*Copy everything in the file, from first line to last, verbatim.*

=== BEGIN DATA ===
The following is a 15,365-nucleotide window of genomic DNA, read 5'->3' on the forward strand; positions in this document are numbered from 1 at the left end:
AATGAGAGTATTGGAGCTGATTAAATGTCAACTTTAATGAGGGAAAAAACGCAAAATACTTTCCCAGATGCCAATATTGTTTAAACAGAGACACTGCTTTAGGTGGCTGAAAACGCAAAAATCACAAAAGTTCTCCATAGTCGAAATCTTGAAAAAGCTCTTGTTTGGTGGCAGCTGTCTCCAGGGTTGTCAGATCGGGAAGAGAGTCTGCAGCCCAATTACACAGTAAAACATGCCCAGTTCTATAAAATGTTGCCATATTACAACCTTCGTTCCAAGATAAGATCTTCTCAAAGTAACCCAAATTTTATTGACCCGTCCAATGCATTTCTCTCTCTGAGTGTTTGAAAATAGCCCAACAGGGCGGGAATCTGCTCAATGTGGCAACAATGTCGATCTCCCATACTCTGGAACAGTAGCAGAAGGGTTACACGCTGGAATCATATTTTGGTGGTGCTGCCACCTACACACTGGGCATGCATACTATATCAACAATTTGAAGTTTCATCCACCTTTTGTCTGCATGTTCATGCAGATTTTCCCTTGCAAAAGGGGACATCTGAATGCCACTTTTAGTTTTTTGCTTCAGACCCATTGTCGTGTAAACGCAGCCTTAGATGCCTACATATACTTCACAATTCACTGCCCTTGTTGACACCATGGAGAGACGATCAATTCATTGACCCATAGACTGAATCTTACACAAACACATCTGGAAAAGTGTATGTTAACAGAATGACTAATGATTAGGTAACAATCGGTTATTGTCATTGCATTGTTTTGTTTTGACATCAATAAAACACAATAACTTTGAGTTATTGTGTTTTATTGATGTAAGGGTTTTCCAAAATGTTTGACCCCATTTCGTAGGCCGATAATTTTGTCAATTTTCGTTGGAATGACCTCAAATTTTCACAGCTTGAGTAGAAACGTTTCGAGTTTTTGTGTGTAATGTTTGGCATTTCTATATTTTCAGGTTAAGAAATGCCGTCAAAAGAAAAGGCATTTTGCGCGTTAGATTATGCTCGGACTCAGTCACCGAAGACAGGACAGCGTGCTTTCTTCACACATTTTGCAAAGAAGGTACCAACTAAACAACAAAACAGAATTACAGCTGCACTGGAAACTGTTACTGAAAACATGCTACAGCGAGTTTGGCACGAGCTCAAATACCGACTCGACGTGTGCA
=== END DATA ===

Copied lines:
The following is a 15,365-nucleotide window of genomic DNA, read 5'->3' on the forward strand; positions in this document are numbered from 1 at the left end:
AATGAGAGTATTGGAGCTGATTAAATGTCAACTTTAATGAGGGAAAAAACGCAAAATACTTTCCCAGATGCCAATATTGTTTAAACAGAGACACTGCTTTAGGTGGCTGAAAACGCAAAAATCACAAAAGTTCTCCATAGTCGAAATCTTGAAAAAGCTCTTGTTTGGTGGCAGCTGTCTCCAGGGTTGTCAGATCGGGAAGAGAGTCTGCAGCCCAATTACACAGTAAAACATGCCCAGTTCTATAAAATGTTGCCATATTACAACCTTCGTTCCAAGATAAGATCTTCTCAAAGTAACCCAAATTTTATTGACCCGTCCAATGCATTTCTCTCTCTGAGTGTTTGAAAATAGCCCAACAGGGCGGGAATCTGCTCAATGTGGCAACAATGTCGATCTCCCATACTCTGGAACAGTAGCAGAAGGGTTACACGCTGGAATCATATTTTGGTGGTGCTGCCACCTACACACTGGGCATGCATACTATATCAACAATTTGAAGTTTCATCCACCTTTTGTCTGCATGTTCATGCAGATTTTCCCTTGCAAAAGGGGACATCTGAATGCCACTTTTAGTTTTTTGCTTCAGACCCATTGTCGTGTAAACGCAGCCTTAGATGCCTACATATACTTCACAATTCACTGCCCTTGTTGACACCATGGAGAGACGATCAATTCATTGACCCATAGACTGAATCTTACACAAACACATCTGGAAAAGTGTATGTTAACAGAATGACTAATGATTAGGTAACAATCGGTTATTGTCATTGCATTGTTTTGTTTTGACATCAATAAAACACAATAACTTTGAGTTATTGTGTTTTATTGATGTAAGGGTTTTCCAAAATGTTTGACCCCATTTCGTAGGCCGATAATTTTGTCAATTTTCGTTGGAATGACCTCAAATTTTCACAGCTTGAGTAGAAACGTTTCGAGTTTTTGTGTGTAATGTTTGGCATTTCTATATTTTCAGGTTAAGAAATGCCGTCAAAAGAAAAGGCATTTTGCGCGTTAGATTATGCTCGGACTCAGTCACCGAAGACAGGACAGCGTGCTTTCTTCACACATTTTGCAAAGAAGGTACCAACTAAACAACAAAACAGAATTACAGCTGCACTGGAAACTGTTACTGAAAACATGCTACAGCGAGTTTGGCACGAGCTCAAATACCGACTCGACGTGTGCA